Rose said customers can expect to see new capabilities for the Nasuni cloud storage portfolio, including support for more clouds. He said Nasuni moved this year into larger new headquarters in Boston for additional space to expand and grow.
The Toshiba memory business could be sold to a Bain Capital-led consortium that reportedly includes Apple, Dell Technologies and Seagate if the parties can strike a deal that passes legal muster over the objections of flash partner Western Digital.
Toshiba’s Board of Directors voted on Wednesday to sign a memorandum of understanding with Bain Capital after receiving a new proposal from the consortium. Toshiba claimed it would try to reach a definitive agreement with the Bain-led group by month’s end, but the company also noted the memorandum is non-binding, leaving the door open for other bidders.
Toshiba has been trying to sell its profitable memory business to cover enormous losses associated with its struggling U.S.-based Westinghouse Electric nuclear power division. Bids are reportedly in the range of $18 billion to $20 billion.
In addition to the Bain-led consortium and a Western Digital-backed group, Toshiba confirmed that a group led by Hon Hai Precision Industry Co. Ltd., also known as Foxconn, a Taiwan-based electronics manufacturer, has been in the running.
Toshiba said the Bain-led consortium includes the Innovation Networking Corp. of Japan and Development Bank of Japan. But the Wall Street Journal reported the group seeking to buy the Toshiba memory business also includes Apple, Dell, Seagate and Korean chipmaker SK Hynix.
The involvement of Dell and Seagate would throw two prominent storage vendors into the mix of companies seeking a share of Toshiba’s coveted memory business. Seagate is Western Digital’s main hard disk drive (HDD) competitor, but has lagged in sales of faster NAND flash memory-based solid-state drives (SSDs). Unlike some of the leading SSD manufacturers, Seagate has had no stake in a semiconductor fab that produces NAND flash chips. Seagate declined to comment on the Toshiba memory business.
Western Digital also bidding for Toshiba memory business
Western Digital, which became a joint venture partner in the Toshiba memory business through its 2016 acquisition of SanDisk, is also part of a consortium with a bid to acquire the Toshiba memory business.
Through a prepared statement, Western Digital expressed its disappointment that Toshiba signed the memorandum with the Bain-led consortium despite its “tireless efforts to reach a resolution that is in the best interests of all stakeholders.”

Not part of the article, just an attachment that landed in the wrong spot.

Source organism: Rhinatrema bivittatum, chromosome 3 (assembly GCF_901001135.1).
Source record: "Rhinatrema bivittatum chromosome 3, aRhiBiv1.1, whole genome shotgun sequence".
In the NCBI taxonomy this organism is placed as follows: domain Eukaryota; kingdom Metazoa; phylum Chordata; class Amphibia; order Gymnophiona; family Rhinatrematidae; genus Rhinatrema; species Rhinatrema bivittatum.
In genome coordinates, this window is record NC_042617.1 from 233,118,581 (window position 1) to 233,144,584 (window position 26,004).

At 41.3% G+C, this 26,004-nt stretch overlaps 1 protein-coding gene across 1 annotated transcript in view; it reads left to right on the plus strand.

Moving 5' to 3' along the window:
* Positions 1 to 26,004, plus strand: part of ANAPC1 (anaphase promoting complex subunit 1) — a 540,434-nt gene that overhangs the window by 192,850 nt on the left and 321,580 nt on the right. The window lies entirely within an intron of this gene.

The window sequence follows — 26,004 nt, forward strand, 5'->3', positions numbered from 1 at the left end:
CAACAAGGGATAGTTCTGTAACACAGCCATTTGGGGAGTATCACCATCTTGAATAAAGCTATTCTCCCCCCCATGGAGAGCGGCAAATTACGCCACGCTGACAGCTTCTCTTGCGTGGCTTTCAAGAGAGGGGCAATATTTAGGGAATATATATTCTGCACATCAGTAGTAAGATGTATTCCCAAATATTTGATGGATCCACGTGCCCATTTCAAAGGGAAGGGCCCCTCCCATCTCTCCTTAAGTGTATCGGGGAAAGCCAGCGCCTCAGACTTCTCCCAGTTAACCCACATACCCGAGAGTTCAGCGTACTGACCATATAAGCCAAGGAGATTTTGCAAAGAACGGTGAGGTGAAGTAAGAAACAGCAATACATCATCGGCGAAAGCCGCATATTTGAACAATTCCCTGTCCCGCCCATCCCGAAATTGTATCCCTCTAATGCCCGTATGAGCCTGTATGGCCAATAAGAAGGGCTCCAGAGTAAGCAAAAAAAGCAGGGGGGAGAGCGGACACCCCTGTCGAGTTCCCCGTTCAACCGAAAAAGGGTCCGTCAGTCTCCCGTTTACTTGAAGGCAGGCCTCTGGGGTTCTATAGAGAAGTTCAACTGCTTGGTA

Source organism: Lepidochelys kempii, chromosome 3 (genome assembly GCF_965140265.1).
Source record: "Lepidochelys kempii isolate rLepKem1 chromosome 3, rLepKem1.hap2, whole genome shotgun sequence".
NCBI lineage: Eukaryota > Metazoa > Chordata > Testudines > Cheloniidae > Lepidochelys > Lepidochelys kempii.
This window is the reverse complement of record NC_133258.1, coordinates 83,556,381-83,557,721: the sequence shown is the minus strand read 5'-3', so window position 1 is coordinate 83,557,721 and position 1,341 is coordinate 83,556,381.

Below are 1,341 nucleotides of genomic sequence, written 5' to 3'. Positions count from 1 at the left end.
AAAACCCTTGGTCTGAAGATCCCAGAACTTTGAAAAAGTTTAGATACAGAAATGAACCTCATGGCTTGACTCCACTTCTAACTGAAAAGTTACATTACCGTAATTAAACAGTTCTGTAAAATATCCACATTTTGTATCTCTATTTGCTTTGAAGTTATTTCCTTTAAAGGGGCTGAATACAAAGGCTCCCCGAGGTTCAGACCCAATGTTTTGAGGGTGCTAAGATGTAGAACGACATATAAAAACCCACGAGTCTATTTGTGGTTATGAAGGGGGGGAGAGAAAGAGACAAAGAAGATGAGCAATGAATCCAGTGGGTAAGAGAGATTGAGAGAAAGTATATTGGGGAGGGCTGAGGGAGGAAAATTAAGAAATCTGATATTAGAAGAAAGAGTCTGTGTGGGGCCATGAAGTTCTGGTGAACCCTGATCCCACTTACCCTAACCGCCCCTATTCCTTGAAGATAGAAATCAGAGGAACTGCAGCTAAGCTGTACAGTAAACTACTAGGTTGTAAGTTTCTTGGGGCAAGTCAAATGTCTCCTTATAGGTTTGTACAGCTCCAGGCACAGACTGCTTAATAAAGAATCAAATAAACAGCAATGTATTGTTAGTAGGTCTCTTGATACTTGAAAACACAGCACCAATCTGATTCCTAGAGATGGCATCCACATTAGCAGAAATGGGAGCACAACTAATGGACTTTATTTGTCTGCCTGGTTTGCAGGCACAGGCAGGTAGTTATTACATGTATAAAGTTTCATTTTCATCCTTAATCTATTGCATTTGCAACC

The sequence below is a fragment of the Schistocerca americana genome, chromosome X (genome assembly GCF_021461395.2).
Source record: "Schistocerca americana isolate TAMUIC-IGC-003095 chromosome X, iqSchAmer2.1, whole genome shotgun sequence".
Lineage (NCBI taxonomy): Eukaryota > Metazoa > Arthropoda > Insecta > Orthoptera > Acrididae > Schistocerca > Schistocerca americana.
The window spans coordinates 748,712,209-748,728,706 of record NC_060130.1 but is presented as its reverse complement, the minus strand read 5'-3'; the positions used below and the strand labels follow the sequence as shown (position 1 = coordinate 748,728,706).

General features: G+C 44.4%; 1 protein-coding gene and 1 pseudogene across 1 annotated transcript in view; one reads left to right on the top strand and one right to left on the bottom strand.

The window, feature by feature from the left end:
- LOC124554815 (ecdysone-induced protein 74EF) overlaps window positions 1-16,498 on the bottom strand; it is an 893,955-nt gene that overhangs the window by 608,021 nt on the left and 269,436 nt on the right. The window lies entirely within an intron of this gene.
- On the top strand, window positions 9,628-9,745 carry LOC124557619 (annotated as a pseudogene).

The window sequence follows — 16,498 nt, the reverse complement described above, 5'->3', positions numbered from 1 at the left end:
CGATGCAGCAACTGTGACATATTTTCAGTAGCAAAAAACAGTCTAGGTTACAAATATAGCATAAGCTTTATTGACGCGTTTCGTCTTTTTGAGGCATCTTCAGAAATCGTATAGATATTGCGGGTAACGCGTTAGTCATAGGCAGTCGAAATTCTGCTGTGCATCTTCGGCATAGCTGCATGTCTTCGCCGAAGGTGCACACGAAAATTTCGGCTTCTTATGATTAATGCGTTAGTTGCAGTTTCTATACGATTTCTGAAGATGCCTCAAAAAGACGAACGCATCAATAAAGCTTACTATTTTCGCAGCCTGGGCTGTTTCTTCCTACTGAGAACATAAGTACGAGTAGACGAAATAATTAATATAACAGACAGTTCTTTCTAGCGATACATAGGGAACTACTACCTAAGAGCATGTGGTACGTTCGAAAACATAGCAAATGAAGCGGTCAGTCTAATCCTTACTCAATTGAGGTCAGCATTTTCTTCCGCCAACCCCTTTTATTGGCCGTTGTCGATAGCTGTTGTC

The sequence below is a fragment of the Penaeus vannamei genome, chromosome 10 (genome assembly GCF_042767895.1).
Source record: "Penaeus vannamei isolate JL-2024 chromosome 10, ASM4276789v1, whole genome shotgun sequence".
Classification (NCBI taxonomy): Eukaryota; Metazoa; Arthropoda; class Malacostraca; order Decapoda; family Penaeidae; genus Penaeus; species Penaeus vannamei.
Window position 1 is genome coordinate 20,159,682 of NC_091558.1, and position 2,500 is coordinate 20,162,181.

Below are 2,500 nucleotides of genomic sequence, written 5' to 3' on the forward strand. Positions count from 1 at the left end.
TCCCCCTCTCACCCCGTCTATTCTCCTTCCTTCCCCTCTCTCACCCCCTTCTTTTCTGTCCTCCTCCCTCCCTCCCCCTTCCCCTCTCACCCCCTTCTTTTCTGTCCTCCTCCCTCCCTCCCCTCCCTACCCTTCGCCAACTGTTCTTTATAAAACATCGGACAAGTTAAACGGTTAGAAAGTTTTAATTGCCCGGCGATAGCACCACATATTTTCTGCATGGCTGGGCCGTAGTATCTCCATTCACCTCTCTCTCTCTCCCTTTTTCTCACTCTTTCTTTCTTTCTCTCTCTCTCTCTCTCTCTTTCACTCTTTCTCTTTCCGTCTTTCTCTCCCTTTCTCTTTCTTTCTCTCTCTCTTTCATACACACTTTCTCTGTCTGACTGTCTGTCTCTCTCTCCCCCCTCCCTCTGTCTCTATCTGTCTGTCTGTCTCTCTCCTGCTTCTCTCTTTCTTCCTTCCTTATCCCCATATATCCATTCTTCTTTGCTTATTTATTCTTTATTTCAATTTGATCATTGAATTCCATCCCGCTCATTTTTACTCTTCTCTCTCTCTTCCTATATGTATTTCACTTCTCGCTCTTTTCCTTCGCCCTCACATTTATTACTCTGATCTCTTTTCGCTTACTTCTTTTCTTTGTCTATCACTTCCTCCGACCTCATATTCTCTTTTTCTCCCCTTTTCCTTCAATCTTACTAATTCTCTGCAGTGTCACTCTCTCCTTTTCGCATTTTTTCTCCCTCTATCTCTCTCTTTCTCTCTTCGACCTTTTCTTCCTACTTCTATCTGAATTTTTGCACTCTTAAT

Western Digital claimed it has been “flexible” and “constructive” and submitted numerous proposals to address Toshiba’s concerns, and noted “multiple courts have ruled in favor of protecting SanDisk’s contractual rights.”
San Jose, California-based Western Digital has pursued legal action through the California court system, claiming the sale of the Toshiba memory business cannot take place without SanDisk’s consent. The company sought injunctive relief after Toshiba announced in June that the Bain-led group was the preferred bidder and it planned to strike an agreement by June 28.
Just prior to a July court hearing, Toshiba and Western Digital worked out an agreement that was approved by a San Francisco Superior Court judge. The court order requires Toshiba to publicly announce within 24 hours any agreement that “contemplates a closing” to sell its share of the flash memory joint ventures and give SanDisk two weeks’ written notice before any closing occurs.
In August, the court granted SanDisk’s request for a preliminary injunction to stop Toshiba from prohibiting SanDisk affiliates from accessing shared databases and refusing to ship certain engineering wafers and samples to ensure continuing operation of their NAND flash joint ventures. Toshiba is appealing the order.
Western Digital sought injunctive relief through the San Francisco Superior Court while its arbitration requests remain pending with the International Court of Arbitration, a Paris-based institution operated by the International Chamber of Commerce. The company is seeking to undo Toshiba’s April 1 transfer of its NAND flash memory joint venture interests to the Toshiba Memory Corp. subsidiary and prevent any subsequent sale without SanDisk’s consent.
At the U.S. Open tennis tournament last week, Rafael Nadal solidified his Hall of Fame credentials and Sloane Stephens became a hall of fame candidate. And the International Tennis Hall of Fame gained more artifacts to add to the thousands it is already beginning to digitize.
The ITHF in Newport, Rhode Island is months into a digitization project that will categorize and make searchable more than 25,000 historic tennis items. The hall uses Dell EMC Isilon NAS array and Piction digital asset management software as its primary tech tools for the digitization project.
Dell Technologies donated the Dell EMC Isilon storage as part of a partnership it forged with the Hall of Fame in late 2016. The partnership also included Dell sponsoring the Hall of Fame Open tournament in Newport for five years.